This past week I reviewed a few key articles from data experts for a kick in the butt to get out in front of the dirty data issues. It’s a call to arms to proactively implement measures to prevent bad data where possible and manage the health of our prospect and customer data on an ongoing basis.
Here are three solid reads – from Forrester Research, Sirius Decisions and our own Integrate Data Quality Index – that I hope will spark some ideas and provide inspiration to tackle the poor data quality issue in your organization.
Liz: I was an art major in school so I always had an appreciation for the creative side of marketing. Then early in my career, I got into project management and ultimately had the opportunity to marry the creative and strategic worlds with marketing programs. I’ve spent the last ten-plus years exploring different marketing disciplines in both B2B and B2C environments. Since coming to Seagate four years ago, I’ve been able to apply all that as we span across multiple audiences.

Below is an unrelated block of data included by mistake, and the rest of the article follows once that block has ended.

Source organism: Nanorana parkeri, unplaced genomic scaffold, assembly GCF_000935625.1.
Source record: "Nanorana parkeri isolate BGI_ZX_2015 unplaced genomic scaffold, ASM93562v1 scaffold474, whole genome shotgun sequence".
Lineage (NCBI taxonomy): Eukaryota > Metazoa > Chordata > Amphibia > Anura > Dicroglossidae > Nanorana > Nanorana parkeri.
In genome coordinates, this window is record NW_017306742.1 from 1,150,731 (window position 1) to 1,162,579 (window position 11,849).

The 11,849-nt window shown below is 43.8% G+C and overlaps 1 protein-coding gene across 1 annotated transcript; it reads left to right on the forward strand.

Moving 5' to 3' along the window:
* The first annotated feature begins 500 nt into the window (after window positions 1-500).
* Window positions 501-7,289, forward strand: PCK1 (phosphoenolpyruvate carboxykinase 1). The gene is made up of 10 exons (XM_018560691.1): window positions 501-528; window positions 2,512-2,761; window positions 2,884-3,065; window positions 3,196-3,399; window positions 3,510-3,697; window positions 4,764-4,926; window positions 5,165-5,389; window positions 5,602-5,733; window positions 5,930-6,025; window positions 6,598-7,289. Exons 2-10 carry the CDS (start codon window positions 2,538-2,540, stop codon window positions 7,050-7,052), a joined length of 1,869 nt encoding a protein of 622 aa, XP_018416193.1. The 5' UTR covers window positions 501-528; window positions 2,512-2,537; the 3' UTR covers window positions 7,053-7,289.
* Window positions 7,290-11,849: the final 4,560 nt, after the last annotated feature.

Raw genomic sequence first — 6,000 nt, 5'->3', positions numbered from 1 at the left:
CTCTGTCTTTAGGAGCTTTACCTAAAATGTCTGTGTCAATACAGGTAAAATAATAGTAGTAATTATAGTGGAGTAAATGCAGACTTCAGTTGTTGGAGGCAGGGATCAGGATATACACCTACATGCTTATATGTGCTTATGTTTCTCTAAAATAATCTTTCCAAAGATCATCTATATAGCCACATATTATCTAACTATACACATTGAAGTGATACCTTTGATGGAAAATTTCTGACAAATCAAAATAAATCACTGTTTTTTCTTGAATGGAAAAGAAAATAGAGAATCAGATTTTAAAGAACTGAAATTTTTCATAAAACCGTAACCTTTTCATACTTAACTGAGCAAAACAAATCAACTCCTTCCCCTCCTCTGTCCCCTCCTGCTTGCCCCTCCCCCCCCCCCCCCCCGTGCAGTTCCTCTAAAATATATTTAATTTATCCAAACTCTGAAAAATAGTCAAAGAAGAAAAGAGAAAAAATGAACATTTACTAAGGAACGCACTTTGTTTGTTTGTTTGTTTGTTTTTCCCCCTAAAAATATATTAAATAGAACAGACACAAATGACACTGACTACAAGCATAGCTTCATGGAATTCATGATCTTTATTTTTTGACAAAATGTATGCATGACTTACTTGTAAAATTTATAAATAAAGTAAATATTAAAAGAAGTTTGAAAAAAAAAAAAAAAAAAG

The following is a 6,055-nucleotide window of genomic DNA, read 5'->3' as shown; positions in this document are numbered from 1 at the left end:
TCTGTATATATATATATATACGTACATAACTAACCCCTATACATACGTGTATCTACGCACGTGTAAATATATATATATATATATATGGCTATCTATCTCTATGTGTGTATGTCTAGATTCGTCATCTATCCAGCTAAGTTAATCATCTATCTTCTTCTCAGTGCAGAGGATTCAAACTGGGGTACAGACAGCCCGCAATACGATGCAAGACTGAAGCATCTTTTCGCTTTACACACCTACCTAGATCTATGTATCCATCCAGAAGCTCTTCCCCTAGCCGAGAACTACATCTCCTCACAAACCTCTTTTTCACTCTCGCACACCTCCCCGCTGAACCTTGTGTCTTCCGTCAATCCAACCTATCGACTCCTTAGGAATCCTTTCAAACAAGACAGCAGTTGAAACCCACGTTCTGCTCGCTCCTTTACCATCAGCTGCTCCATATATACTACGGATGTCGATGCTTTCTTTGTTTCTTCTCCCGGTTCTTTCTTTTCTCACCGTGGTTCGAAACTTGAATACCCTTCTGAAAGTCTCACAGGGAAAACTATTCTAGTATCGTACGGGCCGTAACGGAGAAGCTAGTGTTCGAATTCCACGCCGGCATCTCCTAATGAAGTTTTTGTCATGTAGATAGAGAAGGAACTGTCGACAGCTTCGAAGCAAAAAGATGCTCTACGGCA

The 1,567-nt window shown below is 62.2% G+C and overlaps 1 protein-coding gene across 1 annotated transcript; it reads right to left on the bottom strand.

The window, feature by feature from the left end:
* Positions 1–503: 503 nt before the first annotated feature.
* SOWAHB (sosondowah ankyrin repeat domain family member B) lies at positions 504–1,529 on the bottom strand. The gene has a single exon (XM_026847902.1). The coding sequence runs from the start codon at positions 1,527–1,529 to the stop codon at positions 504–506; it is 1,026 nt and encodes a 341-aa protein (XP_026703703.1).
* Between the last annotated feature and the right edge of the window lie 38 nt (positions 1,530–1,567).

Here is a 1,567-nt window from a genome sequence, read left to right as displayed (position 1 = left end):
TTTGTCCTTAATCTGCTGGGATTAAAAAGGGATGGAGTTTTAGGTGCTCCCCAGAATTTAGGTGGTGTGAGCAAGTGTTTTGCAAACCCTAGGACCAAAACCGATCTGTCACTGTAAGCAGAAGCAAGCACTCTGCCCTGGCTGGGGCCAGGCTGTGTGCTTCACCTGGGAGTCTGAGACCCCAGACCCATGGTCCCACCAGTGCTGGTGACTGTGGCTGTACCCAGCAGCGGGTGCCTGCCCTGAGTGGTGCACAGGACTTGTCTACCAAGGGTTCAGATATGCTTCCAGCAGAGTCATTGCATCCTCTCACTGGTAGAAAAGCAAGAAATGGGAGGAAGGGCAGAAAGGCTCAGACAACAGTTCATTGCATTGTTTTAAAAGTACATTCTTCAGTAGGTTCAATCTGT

Content is arguably the marketing strategy of the decade. According to a May 2015 Content Marketing Survey by content marketing agency Castleford, 97% of survey participants plan to increase or retain their current level of content investment, while 76% of their C-level superiors view content marketing positively.
Strong ROI is the influential factor in this positive view of content marketing. But just like every other hot marketing strategy, as more marketing orgs jump into the content game and saturate the industry, maintaining current ROI levels will become increasingly difficult. And we marketers must be smart about the ways we invest in, develop and distribute content.